Researchers at Rice University, Houston, U.S.A., have developed a type of battery that can be painted onto virtually any surface.
The lithium-ion “battery-in-a-can” is rechargeable, and consists of multiple layers. Each layer represents a component of the traditional battery. Instead of the layers being rolled into a cylinder, the battery is left flat. Each layer is painted onto a surface, and connected to the device to be powered via wires along the perimeter.
(image: Neelam Singh, Rice University)
Now, the shapes and forms that batteries can come in are only as limited as our imaginations. Batteries can be painted onto glass, metal, ceramic, and plastic, and also to surfaces with a variety of shapes. As lead researcher and graduate student, Neelam Singh said, ” “using this approach, we can convert any object or surface to a battery”.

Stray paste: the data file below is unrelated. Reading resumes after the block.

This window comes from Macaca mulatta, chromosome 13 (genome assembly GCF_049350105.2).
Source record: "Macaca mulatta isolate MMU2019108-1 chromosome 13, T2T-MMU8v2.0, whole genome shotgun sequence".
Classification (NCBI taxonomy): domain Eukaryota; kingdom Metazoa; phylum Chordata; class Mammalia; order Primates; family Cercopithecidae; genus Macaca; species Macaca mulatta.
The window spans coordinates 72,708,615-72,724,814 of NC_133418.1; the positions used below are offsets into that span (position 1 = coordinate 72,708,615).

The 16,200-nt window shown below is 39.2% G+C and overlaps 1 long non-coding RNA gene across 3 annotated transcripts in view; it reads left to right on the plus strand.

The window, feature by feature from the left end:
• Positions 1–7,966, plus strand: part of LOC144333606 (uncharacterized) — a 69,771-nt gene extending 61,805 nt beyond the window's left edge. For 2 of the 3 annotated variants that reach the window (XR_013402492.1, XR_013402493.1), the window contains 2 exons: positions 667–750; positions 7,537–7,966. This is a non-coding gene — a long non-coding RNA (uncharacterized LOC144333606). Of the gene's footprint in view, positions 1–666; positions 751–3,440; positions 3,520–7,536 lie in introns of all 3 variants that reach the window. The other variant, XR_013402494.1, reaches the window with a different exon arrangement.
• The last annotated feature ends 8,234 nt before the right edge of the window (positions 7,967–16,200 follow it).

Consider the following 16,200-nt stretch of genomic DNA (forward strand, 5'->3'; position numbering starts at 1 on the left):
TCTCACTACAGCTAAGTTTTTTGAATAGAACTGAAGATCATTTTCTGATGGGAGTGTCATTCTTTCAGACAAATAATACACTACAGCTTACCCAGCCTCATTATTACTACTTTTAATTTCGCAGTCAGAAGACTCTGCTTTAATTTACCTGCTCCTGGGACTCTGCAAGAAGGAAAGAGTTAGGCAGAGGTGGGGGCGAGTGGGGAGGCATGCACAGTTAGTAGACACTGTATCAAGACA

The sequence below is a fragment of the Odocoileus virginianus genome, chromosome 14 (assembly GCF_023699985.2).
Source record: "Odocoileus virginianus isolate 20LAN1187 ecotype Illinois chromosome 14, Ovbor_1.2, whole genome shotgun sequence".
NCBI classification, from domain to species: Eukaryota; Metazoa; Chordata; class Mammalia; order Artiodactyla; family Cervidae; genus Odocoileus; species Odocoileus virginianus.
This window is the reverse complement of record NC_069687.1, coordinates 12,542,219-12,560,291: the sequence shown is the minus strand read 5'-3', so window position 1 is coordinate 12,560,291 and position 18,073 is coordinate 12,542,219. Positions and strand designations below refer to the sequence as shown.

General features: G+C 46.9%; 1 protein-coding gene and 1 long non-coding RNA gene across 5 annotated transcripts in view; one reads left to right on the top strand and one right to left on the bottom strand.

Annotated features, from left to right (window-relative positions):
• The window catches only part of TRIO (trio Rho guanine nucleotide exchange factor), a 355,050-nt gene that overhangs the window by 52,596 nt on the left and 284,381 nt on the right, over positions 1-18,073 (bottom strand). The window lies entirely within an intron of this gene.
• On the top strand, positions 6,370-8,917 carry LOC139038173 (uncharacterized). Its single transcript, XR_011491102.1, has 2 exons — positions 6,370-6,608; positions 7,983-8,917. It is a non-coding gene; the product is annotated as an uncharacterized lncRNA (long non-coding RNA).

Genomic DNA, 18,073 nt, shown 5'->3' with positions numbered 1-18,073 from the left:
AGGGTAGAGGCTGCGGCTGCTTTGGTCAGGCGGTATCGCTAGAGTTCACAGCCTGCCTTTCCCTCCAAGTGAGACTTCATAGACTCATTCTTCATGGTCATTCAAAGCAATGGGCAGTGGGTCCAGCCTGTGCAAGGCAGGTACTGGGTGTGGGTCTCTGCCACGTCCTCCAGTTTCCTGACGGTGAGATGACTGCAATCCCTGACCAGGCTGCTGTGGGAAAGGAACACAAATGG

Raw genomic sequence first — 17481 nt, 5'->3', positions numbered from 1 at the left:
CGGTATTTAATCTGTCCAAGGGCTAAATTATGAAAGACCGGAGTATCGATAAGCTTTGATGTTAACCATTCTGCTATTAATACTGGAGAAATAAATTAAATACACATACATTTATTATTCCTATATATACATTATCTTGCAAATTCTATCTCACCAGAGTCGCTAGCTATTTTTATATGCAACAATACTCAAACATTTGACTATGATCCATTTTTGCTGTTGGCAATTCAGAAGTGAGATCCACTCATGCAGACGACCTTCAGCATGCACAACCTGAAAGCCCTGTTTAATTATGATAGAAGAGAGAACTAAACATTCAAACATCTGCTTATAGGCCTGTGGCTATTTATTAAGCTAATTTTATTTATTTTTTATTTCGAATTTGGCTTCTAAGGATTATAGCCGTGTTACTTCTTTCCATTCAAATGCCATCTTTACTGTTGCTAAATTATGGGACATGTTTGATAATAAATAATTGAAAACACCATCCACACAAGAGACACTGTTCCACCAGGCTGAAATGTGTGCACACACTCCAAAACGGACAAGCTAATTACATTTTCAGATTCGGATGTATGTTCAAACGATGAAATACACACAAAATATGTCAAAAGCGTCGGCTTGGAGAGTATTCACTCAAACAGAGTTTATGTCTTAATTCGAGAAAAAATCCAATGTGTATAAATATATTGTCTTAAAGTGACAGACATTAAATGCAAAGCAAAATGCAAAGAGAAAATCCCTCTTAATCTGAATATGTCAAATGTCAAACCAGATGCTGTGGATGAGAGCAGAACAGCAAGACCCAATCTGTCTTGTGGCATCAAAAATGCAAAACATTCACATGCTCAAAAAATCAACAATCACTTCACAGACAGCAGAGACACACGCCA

“The ceramic tiles that we converted into batteries could be used to build…the walls of a house…which could be covered in solar cells. This combination of solar cells and batteries could be used to capture and store solar energy into electricity.”
The development of spray-paint batteries also has the potential to revolutionise the size and appearance of modern-day devices. Batteries take up a large amount of space due to their size and shape, but when you eliminate the need for gaping compartments and cumbersome batteries all of a sudden your cellphone is thin enough to shave with.
With industrial manufacturers already using spray-paint in many processes, it would be a simple matter to incorporate spray-paint batteries.
The spray-paint battery is rechargeable, with a consistency in its capacity +/- 10 percent of the target.